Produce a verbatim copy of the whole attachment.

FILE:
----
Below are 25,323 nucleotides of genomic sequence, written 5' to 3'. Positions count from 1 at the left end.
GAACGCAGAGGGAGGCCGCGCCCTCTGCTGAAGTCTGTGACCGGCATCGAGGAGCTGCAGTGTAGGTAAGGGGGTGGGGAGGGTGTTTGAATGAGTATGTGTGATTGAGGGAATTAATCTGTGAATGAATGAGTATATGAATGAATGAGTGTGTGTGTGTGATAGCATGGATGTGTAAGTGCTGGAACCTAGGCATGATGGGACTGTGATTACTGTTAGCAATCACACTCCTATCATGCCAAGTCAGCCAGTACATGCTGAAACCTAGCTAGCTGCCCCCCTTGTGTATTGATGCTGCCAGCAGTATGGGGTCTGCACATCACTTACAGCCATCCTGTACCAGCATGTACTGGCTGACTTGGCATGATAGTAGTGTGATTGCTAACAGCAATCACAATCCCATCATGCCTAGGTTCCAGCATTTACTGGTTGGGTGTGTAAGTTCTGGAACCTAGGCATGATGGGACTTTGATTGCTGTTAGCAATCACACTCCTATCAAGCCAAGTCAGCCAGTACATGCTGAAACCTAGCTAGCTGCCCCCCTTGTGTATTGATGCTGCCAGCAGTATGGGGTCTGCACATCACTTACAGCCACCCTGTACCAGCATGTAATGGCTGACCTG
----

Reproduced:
Below are 25,323 nucleotides of genomic sequence, written 5' to 3'. Positions count from 1 at the left end.
GAACGCAGAGGGAGGCCGCGCCCTCTGCTGAAGTCTGTGACCGGCATCGAGGAGCTGCAGTGTAGGTAAGGGGGTGGGGAGGGTGTTTGAATGAGTATGTGTGATTGAGGGAATTAATCTGTGAATGAATGAGTATATGAATGAATGAGTGTGTGTGTGTGATAGCATGGATGTGTAAGTGCTGGAACCTAGGCATGATGGGACTGTGATTACTGTTAGCAATCACACTCCTATCATGCCAAGTCAGCCAGTACATGCTGAAACCTAGCTAGCTGCCCCCCTTGTGTATTGATGCTGCCAGCAGTATGGGGTCTGCACATCACTTACAGCCATCCTGTACCAGCATGTACTGGCTGACTTGGCATGATAGTAGTGTGATTGCTAACAGCAATCACAATCCCATCATGCCTAGGTTCCAGCATTTACTGGTTGGGTGTGTAAGTTCTGGAACCTAGGCATGATGGGACTTTGATTGCTGTTAGCAATCACACTCCTATCAAGCCAAGTCAGCCAGTACATGCTGAAACCTAGCTAGCTGCCCCCCTTGTGTATTGATGCTGCCAGCAGTATGGGGTCTGCACATCACTTACAGCCACCCTGTACCAGCATGTAATGGCTGACCTG